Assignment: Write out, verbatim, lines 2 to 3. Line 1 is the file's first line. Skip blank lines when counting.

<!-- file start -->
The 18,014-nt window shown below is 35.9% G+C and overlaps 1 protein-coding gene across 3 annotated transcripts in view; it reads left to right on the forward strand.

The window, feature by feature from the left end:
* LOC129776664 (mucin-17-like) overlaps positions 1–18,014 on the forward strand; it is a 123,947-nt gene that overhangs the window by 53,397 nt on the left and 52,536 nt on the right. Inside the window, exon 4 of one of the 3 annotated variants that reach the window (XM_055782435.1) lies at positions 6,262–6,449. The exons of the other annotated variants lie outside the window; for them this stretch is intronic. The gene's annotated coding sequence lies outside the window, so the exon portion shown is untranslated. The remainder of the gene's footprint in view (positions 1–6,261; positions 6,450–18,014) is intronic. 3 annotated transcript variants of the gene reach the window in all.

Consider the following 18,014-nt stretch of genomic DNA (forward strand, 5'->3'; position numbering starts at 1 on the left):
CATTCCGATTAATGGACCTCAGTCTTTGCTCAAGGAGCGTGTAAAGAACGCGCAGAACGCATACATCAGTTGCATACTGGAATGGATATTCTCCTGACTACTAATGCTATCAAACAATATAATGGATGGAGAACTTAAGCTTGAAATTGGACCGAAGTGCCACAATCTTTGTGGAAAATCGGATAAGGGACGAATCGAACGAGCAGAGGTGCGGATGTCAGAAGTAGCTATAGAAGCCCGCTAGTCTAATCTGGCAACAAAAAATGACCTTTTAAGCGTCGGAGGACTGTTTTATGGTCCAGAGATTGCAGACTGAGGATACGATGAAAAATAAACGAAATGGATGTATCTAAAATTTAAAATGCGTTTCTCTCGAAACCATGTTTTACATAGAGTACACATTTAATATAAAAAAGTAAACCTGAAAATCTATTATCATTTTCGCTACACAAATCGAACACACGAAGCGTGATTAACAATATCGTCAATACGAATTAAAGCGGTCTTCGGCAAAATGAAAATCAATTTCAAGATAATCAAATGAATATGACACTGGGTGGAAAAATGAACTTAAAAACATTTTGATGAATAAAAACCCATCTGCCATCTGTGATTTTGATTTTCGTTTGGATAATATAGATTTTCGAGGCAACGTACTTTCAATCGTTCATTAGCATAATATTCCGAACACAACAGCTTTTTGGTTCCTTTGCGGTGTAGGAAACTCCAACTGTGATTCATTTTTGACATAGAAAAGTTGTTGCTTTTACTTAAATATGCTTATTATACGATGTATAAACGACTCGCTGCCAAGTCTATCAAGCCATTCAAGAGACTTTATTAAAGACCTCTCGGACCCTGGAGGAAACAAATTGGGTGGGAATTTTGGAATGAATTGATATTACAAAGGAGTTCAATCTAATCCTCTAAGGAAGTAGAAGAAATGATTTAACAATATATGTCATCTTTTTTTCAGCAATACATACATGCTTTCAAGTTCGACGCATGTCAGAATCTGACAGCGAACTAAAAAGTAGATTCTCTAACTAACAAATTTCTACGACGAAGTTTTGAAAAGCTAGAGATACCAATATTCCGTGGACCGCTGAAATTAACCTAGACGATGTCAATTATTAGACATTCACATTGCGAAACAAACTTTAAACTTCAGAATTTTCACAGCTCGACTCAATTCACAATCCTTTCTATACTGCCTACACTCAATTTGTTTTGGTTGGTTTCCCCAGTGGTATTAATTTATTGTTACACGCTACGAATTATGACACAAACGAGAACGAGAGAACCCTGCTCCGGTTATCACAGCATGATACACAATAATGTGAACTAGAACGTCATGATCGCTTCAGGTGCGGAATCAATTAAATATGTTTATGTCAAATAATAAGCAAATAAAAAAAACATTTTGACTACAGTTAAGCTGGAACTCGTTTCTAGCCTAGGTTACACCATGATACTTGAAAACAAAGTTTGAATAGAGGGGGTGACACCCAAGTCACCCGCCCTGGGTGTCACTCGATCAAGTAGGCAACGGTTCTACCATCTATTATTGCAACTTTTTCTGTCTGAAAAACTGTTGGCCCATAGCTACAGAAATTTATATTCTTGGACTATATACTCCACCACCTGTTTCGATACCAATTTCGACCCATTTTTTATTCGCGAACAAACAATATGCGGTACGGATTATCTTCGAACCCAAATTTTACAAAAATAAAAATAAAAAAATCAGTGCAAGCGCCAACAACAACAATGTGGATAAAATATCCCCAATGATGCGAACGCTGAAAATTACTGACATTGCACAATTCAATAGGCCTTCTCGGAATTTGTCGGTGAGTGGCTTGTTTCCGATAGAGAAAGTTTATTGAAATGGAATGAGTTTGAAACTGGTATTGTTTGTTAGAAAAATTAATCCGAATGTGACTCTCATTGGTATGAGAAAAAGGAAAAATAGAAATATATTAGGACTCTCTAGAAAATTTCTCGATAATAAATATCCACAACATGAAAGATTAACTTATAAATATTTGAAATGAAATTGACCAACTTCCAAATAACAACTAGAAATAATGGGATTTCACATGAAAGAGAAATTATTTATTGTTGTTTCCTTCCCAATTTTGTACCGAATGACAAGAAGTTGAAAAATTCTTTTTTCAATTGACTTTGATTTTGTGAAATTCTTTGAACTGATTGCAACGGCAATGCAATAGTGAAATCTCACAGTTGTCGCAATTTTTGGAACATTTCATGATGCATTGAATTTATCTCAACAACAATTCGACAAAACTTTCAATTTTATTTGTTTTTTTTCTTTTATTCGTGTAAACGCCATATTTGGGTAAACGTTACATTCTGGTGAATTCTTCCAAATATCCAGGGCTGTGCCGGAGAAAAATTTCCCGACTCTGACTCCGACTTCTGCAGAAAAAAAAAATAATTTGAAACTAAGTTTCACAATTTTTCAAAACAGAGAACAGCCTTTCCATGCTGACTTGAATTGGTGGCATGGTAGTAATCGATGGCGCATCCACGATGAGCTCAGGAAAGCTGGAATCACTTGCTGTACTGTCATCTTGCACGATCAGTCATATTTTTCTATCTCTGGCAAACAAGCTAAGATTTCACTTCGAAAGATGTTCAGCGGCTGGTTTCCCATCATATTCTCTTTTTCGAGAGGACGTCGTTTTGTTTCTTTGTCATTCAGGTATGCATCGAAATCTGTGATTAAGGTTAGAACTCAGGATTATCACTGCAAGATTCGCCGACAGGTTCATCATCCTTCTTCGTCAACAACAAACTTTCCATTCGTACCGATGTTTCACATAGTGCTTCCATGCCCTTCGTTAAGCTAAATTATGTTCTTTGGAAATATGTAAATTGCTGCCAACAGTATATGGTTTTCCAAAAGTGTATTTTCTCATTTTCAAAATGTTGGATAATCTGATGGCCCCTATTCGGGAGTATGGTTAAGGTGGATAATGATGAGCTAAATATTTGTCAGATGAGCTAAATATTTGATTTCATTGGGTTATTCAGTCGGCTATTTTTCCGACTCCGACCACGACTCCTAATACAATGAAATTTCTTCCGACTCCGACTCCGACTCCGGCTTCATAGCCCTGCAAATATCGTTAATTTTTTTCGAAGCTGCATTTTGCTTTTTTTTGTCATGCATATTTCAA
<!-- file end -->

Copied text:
The window, feature by feature from the left end:
* LOC129776664 (mucin-17-like) overlaps positions 1–18,014 on the forward strand; it is a 123,947-nt gene that overhangs the window by 53,397 nt on the left and 52,536 nt on the right. Inside the window, exon 4 of one of the 3 annotated variants that reach the window (XM_055782435.1) lies at positions 6,262–6,449. The exons of the other annotated variants lie outside the window; for them this stretch is intronic. The gene's annotated coding sequence lies outside the window, so the exon portion shown is untranslated. The remainder of the gene's footprint in view (positions 1–6,261; positions 6,450–18,014) is intronic. 3 annotated transcript variants of the gene reach the window in all.